Does A subclinical cardiotoxic effect of clozapine exist? Results from a follow-up pilot study

Carlo Rostagno, Sandro Domenichetti, Gian Franco Gensini

Research output: Contribution to journalArticlepeer-review

Abstract

Aim: The aim of the present study was to investigate by serial echocardiography and dosage of NT-pro-BNP, whether, in previously healthy subjects, long term therapy with clozapine may lead to subclinical cardiac toxicity. Methods and Results: 38 patients (24 males, 14 females, mean age 38.4 years) suffering from a severe personality disorder were enrolled. At inclusion duration of clozapine treatment averaged 66 months at a mean daily dose of 296 mg. Clinical evaluation, NT-pro-BNP dosage and echocardiography were performed at baseline, 3 and 12 months. At first visit 15 patients showed depression of left ventricular function (12 had LVEF between 50 and 55%, 22= -0.4619, p 5% was found in 33% of patients with baseline normal LVEF while LVEF remained below 55% in 70% of group B patients. LVEF and NT-pro-BNP values were still significantly different in the two groups at the term of follow-up. Conclusions: subclinical heart dysfunction, frequently biventricular, occurs in 1/3 of young, previously healthy, clozapine treated patients. NT-pro-BNP values relate inversely with LVEF. At 1 year follow -up a LVEF decrease >5% occurred in 1/3 of patients with baseline normal left ventricular function.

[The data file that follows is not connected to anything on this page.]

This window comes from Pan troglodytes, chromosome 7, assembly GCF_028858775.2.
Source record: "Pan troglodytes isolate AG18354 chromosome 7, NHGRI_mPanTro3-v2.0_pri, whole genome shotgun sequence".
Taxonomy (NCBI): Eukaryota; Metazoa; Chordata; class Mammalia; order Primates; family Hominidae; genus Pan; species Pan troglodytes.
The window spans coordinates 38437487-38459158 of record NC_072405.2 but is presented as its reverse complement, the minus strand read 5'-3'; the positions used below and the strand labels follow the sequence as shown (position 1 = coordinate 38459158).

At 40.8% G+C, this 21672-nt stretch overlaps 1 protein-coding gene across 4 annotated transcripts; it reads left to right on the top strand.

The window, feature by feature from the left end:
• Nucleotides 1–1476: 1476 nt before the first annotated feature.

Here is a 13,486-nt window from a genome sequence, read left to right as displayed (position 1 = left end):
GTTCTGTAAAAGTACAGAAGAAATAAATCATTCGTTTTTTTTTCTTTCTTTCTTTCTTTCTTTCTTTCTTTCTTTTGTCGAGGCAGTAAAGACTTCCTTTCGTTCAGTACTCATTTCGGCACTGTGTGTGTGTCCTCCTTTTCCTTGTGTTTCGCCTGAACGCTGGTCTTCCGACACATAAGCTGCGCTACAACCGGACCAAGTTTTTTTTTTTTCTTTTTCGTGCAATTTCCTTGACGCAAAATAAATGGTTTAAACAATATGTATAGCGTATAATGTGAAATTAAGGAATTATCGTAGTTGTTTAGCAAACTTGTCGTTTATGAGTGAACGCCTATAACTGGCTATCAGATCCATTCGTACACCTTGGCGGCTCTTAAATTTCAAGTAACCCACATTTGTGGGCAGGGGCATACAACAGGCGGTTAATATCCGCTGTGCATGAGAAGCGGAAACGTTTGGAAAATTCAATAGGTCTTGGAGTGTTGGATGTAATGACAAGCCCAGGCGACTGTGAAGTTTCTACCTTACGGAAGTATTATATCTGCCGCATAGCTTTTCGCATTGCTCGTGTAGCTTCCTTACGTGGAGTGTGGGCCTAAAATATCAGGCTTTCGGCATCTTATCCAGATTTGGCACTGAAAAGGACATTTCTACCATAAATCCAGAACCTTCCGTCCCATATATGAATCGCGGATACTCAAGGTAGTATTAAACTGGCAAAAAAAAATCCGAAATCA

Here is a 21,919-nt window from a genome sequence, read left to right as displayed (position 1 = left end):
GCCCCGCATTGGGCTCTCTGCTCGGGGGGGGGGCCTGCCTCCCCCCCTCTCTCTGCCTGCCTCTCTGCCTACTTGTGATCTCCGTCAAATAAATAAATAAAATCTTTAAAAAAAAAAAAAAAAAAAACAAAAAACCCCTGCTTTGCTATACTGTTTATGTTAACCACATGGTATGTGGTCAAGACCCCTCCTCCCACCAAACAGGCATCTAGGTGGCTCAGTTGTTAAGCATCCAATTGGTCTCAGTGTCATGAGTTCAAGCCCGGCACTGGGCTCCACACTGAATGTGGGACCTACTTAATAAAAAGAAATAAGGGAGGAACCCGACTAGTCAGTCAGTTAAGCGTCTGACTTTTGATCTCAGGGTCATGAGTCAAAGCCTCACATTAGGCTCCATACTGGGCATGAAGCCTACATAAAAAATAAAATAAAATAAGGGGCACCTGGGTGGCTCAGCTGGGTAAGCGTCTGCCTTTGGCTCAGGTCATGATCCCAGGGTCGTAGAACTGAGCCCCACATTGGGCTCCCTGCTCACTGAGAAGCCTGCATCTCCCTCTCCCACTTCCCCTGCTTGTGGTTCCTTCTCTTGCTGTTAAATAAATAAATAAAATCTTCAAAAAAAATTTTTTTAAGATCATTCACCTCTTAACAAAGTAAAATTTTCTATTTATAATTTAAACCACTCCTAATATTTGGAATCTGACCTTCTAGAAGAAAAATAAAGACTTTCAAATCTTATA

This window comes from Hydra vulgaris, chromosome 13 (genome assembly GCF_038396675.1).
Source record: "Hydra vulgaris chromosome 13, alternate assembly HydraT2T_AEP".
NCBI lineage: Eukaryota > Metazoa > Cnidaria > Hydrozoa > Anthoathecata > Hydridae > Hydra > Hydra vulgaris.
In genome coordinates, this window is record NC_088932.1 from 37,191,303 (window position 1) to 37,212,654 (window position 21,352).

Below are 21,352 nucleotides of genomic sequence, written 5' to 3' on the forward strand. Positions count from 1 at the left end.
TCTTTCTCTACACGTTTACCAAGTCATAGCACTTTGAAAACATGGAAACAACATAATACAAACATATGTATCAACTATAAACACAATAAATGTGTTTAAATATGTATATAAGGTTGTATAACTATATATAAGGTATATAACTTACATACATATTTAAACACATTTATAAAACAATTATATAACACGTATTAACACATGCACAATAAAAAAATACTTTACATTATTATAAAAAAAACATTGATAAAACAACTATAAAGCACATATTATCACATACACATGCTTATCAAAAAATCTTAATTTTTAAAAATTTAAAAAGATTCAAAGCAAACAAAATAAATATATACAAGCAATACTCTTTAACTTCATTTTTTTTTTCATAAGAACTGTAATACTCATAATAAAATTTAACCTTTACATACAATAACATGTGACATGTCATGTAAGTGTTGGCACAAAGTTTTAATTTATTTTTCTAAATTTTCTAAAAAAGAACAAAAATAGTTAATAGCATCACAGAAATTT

Original languageEnglish
Pages (from-to)148-153
Number of pages6
JournalCardiovascular and Hematological Agents in Medicinal Chemistry
Volume10
Issue number2
Publication statusPublished - Jun 2012

Keywords

  • Adverse effects
  • Cardiomyopathy
  • Clozapine
  • Diastolic function
  • Echocardiography
  • Metabolic syndrome
  • NT-pro-BNP
  • QT i nterval
  • Refractory schizophrenia
  • Right ventricular function

ASJC Scopus subject areas

  • Cardiology and Cardiovascular Medicine
  • Hematology
  • Pharmacology

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